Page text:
Nirvana destroy Top Of The Pops

Zolton Editor

By Zolton in Video on Friday 16 January 2009

Following on from Michael Lavine’s seminal portrait of Kurt and Courtney for the cover of Sassy! [pssst, he also took the photo for the Nevermind album cover], we got the inside word from British music journalist, and infamous Nirvana bedfellow (in the least literal sense of the word), Everett True on Kurt, Courtney, and those damn persistent rumors: ‘No, I don’t believe he was murdered. I don’t particularly go into this in my most recent Nirvana book — partly through lack of time, partly through lack of interest — but let’s view it this way. Examine any event that has happened in the past, however trivial, and discrepancies will appear. 9/11. John F Kennedy. The death of Princess Diana. The fact my cat had to be put down at the age of sixteen. Why I forgot to take my iPod to London this morning. All of these could be contested, violently and with real — and valid — opinion. That’s because history does not exist except in books. Suicide is particularly ripe for innuendo: after all, the only person who can tell you what really happened is — er — dead. Still. I have nothing against conspiracy theories, especially if they’re fun’.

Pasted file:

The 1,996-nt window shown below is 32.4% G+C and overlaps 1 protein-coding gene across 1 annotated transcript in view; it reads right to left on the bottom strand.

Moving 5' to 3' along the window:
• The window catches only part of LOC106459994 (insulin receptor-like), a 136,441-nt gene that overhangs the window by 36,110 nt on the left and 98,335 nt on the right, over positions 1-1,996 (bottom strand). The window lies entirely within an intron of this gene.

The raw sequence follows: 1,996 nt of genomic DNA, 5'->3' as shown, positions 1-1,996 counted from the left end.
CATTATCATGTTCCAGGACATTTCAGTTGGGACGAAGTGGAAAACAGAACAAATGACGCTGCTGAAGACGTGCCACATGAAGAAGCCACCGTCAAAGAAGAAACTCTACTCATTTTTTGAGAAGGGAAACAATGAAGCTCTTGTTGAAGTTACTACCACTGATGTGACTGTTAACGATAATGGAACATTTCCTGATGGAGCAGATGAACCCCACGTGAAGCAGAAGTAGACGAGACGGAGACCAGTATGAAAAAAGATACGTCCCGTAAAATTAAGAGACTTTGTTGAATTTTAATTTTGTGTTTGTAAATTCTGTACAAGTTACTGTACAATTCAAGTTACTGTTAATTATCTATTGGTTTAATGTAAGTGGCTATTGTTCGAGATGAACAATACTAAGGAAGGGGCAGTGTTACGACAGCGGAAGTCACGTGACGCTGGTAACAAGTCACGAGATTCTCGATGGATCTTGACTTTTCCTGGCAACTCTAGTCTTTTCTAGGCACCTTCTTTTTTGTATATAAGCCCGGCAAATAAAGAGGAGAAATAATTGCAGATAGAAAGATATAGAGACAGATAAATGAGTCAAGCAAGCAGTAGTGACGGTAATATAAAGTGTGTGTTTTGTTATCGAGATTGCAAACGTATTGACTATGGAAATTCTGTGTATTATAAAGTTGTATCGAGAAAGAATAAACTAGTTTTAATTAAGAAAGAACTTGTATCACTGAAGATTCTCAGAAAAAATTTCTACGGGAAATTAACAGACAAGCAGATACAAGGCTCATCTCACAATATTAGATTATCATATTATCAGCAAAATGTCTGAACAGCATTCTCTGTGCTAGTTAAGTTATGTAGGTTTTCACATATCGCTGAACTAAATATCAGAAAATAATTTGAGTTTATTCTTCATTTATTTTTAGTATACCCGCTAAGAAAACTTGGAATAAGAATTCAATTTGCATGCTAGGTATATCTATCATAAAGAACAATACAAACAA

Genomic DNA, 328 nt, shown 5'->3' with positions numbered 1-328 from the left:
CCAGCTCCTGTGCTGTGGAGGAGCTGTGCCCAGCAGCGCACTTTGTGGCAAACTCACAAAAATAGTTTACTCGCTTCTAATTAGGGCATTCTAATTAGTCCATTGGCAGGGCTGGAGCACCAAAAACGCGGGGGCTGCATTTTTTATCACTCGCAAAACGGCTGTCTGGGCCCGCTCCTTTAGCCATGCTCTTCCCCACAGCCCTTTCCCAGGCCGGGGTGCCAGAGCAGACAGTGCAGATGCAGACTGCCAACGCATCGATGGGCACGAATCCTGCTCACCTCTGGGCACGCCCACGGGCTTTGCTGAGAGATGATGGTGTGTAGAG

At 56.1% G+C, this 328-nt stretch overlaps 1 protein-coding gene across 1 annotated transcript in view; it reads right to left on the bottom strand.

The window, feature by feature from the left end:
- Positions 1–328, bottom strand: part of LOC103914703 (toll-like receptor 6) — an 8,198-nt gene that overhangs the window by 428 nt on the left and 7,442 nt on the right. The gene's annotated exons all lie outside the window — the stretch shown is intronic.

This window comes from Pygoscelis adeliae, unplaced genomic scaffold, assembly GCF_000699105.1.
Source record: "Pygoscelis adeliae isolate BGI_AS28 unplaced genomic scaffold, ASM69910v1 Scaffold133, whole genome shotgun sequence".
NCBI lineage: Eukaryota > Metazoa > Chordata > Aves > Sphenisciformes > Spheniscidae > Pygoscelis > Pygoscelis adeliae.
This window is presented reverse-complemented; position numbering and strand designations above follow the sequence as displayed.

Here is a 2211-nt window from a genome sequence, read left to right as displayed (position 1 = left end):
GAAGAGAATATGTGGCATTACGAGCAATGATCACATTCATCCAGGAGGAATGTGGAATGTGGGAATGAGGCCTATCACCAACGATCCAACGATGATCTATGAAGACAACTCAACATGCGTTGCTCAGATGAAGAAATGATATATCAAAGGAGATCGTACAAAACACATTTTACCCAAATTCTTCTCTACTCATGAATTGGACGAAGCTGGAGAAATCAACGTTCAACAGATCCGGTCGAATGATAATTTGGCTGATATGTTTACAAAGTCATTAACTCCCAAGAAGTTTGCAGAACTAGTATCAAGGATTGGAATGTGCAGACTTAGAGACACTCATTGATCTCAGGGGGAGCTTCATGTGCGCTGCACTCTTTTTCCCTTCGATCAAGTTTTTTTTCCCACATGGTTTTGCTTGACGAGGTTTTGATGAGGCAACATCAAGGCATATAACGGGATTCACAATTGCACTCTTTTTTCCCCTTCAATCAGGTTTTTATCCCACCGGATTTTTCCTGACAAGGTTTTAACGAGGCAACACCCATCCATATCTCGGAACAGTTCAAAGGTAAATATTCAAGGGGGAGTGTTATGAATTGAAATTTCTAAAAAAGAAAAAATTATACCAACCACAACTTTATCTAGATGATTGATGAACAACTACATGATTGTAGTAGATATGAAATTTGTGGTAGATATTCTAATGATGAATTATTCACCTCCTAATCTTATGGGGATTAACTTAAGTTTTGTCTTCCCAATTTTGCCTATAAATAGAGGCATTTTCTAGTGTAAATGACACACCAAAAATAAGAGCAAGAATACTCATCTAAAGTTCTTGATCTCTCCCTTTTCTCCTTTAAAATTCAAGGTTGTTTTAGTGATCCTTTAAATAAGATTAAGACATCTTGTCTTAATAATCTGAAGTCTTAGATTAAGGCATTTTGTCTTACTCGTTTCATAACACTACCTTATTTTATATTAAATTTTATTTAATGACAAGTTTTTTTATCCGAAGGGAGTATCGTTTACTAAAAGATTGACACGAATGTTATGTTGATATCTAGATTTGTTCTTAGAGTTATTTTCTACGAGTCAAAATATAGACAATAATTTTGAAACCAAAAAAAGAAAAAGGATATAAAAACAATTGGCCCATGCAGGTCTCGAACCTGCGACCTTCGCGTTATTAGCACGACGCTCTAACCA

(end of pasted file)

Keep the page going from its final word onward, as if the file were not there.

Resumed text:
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Kurt Cobain in his own words

Zolton Editor

By Zolton in New Prizes on Wednesday 28 May 2008

Thanks to our friends at Madman, we have eight copies of the Kurt Cobain documentary, About A Son, to give away to randomly selected Lost At E Minor subscribers.

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Everett True on Nirvana

Zolton Editor

By Zolton in New Music on Monday 9 July 2007

UK music journalist Everett True comes from the Nick Kent school of writing: live the life and hope to come out the other end with one hell of a story. And he has. In this case, the story of Kurt Cobain and Nirvana. In this exclusive piece, he talks about his association with Seattle’s finest and his friendship with the perennially troublesome Courtney Love.

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Stay in the shade

Zolton Editor

By Zolton in Video on Sunday 8 April 2007

I’m reading Everett True’s fascinating insight into the muddled world of Kurt Cobain and Nirvana at the moment and what rings the loudest (apart from, no doubt, the ears of anyone who caught them play) is that the whole grunge thing exploded at just the right time – for the musicians, for the punters, and for the record labels.

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